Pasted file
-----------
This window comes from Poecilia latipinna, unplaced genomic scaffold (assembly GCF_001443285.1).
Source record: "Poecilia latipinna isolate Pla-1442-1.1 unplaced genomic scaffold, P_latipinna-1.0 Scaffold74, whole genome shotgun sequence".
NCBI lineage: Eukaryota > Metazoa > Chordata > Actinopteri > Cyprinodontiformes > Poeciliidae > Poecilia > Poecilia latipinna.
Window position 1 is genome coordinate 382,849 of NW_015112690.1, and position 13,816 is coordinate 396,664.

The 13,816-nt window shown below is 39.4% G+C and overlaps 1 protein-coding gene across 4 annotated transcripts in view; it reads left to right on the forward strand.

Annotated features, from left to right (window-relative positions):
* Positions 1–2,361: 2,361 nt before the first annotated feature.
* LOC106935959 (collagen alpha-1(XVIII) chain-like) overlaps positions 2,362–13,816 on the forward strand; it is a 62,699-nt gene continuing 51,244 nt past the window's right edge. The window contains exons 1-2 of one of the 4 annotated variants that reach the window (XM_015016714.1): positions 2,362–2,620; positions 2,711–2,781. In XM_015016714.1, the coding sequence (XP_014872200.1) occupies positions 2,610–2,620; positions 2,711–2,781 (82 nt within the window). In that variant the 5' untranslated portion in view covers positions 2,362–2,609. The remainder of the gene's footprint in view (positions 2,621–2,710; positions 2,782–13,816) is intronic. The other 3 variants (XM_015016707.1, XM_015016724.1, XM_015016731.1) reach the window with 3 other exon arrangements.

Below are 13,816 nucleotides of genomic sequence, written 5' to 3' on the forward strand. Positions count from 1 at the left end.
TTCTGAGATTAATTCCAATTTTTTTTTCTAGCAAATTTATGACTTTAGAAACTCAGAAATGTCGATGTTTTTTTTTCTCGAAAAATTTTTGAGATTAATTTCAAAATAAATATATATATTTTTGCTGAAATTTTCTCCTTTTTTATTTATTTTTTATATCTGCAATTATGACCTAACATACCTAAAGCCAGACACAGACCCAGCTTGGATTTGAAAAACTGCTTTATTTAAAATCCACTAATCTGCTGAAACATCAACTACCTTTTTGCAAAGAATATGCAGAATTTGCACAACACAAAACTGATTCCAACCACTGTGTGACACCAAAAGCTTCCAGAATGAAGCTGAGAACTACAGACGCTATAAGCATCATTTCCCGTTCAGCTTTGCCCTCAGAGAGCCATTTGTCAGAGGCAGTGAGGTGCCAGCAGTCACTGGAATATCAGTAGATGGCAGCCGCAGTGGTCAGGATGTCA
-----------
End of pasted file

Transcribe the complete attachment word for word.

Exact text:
This window comes from Poecilia latipinna, unplaced genomic scaffold (assembly GCF_001443285.1).
Source record: "Poecilia latipinna isolate Pla-1442-1.1 unplaced genomic scaffold, P_latipinna-1.0 Scaffold74, whole genome shotgun sequence".
NCBI lineage: Eukaryota > Metazoa > Chordata > Actinopteri > Cyprinodontiformes > Poeciliidae > Poecilia > Poecilia latipinna.
Window position 1 is genome coordinate 382,849 of NW_015112690.1, and position 13,816 is coordinate 396,664.

The 13,816-nt window shown below is 39.4% G+C and overlaps 1 protein-coding gene across 4 annotated transcripts in view; it reads left to right on the forward strand.

Annotated features, from left to right (window-relative positions):
* Positions 1–2,361: 2,361 nt before the first annotated feature.
* LOC106935959 (collagen alpha-1(XVIII) chain-like) overlaps positions 2,362–13,816 on the forward strand; it is a 62,699-nt gene continuing 51,244 nt past the window's right edge. The window contains exons 1-2 of one of the 4 annotated variants that reach the window (XM_015016714.1): positions 2,362–2,620; positions 2,711–2,781. In XM_015016714.1, the coding sequence (XP_014872200.1) occupies positions 2,610–2,620; positions 2,711–2,781 (82 nt within the window). In that variant the 5' untranslated portion in view covers positions 2,362–2,609. The remainder of the gene's footprint in view (positions 2,621–2,710; positions 2,782–13,816) is intronic. The other 3 variants (XM_015016707.1, XM_015016724.1, XM_015016731.1) reach the window with 3 other exon arrangements.

Below are 13,816 nucleotides of genomic sequence, written 5' to 3' on the forward strand. Positions count from 1 at the left end.
TTCTGAGATTAATTCCAATTTTTTTTTCTAGCAAATTTATGACTTTAGAAACTCAGAAATGTCGATGTTTTTTTTTCTCGAAAAATTTTTGAGATTAATTTCAAAATAAATATATATATTTTTGCTGAAATTTTCTCCTTTTTTATTTATTTTTTATATCTGCAATTATGACCTAACATACCTAAAGCCAGACACAGACCCAGCTTGGATTTGAAAAACTGCTTTATTTAAAATCCACTAATCTGCTGAAACATCAACTACCTTTTTGCAAAGAATATGCAGAATTTGCACAACACAAAACTGATTCCAACCACTGTGTGACACCAAAAGCTTCCAGAATGAAGCTGAGAACTACAGACGCTATAAGCATCATTTCCCGTTCAGCTTTGCCCTCAGAGAGCCATTTGTCAGAGGCAGTGAGGTGCCAGCAGTCACTGGAATATCAGTAGATGGCAGCCGCAGTGGTCAGGATGTCA